More ‘common symptoms’ after cancer
Cancer survivors visit their general practitioner more often for common symptoms like back pain, abdominal pain, or infections than the general population. The number of contacts due to chronic diseases and psychosocial problems is only slightly higher, according to a publication of NIVEL researchers in the European Journal of Cancer.
The number of cancer survivors is increasing and these patients often experience consequences of cancer and its treatment. Pain, fatigue and concentration problems that start during treatment may persist for years. In countries with a strong primary care system, like the Netherlands and the United Kingdom, the general practitioner (GP) will most likely be the first point of reference for these patients. Two to five years after a cancer diagnosis, patients turn out to visit their GP more often for back pain, abdominal pain or infections than the general population.
“We expected that cancer survivors would visit their GP more often for psychosocial problems or fear of cancer recurrence”, says NIVEL research coordinator Joke Korevaar. “But this does not appear to be the main reason for the higher number of GP visits in cancer survivors. They do visit their GP more often for common complaints, which could be related to effects of cancer or its treatment. Fear that these symptoms indicate cancer recurrence could also play a role. Guidelines for the care of cancer survivors should encourage GPs to be alert for late effects of cancer and its treatment, even years after treatment has ended.”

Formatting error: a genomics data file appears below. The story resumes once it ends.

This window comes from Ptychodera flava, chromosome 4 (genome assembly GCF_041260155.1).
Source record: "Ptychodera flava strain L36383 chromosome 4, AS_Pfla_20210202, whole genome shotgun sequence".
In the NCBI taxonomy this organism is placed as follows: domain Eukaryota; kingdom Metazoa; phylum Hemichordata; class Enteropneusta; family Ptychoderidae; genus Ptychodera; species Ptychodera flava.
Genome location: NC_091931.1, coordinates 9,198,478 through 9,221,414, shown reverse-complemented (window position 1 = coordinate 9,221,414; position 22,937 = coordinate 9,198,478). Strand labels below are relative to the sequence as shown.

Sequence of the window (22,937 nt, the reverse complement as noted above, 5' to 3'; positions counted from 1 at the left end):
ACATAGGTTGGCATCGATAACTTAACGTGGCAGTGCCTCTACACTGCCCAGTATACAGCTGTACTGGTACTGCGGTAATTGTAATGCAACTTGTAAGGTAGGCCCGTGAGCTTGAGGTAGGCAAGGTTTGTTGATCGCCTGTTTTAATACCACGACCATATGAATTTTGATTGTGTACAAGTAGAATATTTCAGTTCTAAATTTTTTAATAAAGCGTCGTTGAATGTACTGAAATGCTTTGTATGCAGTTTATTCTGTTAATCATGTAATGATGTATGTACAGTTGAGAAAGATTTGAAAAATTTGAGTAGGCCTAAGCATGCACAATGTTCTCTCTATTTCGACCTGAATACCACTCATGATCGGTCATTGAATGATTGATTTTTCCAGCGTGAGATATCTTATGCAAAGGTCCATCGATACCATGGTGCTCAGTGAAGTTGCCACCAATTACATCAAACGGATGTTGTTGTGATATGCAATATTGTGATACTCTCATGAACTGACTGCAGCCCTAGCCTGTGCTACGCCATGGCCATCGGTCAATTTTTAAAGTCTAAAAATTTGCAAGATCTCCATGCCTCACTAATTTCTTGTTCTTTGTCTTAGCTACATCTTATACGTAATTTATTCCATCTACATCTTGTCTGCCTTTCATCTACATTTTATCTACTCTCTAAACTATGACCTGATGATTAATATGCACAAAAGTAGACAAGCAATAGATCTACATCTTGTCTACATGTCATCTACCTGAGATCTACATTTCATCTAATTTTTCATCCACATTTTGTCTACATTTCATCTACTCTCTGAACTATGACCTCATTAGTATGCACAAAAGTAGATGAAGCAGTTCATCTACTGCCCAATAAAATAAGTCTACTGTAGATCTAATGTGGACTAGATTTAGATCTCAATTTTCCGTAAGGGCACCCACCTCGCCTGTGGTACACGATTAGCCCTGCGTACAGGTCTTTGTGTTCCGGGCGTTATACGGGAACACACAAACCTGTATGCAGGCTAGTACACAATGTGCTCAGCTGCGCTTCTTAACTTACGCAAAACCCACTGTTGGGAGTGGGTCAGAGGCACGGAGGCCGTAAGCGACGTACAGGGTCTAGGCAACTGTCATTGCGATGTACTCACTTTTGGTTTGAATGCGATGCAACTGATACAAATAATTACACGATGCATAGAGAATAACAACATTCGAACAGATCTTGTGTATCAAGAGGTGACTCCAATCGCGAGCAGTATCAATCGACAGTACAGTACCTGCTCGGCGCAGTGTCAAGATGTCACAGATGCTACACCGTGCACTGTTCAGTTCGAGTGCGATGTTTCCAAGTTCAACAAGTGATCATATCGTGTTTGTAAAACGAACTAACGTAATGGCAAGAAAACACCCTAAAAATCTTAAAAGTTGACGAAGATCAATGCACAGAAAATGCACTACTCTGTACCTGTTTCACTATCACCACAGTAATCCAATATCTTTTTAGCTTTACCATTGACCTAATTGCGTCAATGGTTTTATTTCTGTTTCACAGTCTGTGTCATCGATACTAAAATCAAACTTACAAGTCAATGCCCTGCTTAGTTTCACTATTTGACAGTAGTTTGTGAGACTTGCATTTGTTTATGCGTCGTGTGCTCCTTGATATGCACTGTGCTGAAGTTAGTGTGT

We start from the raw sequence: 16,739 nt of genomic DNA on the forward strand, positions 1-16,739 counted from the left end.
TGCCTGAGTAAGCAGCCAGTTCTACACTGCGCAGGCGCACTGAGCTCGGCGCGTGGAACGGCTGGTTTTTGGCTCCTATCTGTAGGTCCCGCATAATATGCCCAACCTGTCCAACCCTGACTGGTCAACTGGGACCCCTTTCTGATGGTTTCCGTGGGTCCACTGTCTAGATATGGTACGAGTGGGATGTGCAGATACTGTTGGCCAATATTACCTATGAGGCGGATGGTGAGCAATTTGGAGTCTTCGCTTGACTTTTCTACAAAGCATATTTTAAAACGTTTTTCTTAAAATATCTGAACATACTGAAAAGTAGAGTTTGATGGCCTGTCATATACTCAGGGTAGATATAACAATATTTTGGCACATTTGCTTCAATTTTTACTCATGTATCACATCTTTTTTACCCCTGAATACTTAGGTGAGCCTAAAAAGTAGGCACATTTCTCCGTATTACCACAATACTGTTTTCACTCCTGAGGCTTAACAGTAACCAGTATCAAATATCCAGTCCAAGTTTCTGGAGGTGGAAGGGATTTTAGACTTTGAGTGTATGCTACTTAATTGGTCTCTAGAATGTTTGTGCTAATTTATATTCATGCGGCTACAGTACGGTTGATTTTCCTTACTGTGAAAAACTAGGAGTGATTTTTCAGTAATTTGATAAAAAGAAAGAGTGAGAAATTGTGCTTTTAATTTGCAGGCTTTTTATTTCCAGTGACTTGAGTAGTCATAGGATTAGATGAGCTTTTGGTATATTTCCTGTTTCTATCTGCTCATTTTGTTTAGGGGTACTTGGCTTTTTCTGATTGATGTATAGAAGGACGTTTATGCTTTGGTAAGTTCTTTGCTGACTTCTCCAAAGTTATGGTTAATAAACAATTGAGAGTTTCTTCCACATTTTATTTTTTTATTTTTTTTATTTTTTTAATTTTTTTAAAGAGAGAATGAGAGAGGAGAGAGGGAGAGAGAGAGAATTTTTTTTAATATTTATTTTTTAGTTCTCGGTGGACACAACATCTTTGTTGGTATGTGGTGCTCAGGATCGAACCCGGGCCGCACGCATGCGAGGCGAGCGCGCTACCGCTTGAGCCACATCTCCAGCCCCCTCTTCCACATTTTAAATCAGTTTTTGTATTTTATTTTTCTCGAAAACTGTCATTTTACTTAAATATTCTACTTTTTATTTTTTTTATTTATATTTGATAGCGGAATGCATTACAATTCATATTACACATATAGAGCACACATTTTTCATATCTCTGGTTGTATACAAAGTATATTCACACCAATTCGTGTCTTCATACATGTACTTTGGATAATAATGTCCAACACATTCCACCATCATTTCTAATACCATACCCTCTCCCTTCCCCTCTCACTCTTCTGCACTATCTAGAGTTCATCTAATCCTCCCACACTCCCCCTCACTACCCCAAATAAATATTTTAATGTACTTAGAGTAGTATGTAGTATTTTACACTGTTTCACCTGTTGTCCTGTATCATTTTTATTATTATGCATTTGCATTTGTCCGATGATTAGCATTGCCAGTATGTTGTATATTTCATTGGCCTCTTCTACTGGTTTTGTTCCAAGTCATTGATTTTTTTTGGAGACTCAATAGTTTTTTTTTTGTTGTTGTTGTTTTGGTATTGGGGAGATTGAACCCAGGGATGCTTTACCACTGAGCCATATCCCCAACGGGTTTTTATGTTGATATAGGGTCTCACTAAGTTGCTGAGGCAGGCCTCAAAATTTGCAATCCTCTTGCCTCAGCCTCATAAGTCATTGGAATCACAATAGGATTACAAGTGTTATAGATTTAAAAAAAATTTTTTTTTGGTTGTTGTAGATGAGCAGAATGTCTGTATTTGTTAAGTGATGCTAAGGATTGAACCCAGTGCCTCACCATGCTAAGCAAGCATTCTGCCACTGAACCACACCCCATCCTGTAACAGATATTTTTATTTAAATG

Results of this study are based on data from the Netherlands Information Network of Primary Care (LINH) about GP visits between 2002 and 2010 by 1256 women with breast cancer, 503 men with prostate cancer and 487 colorectal cancer patients. Researchers looked at the period between two and five years after diagnosis and compared health care use with that of non-cancer controls from the same practices and of the same age and sex. LINH comprises data from 84 general practices and over 335.000 patients. In these practices, data about contacts, morbidity, prescriptions and referrals are collected on a continuous basis.
- Dutch Cancer Society, Alp D’HuZes
- IQ healthcare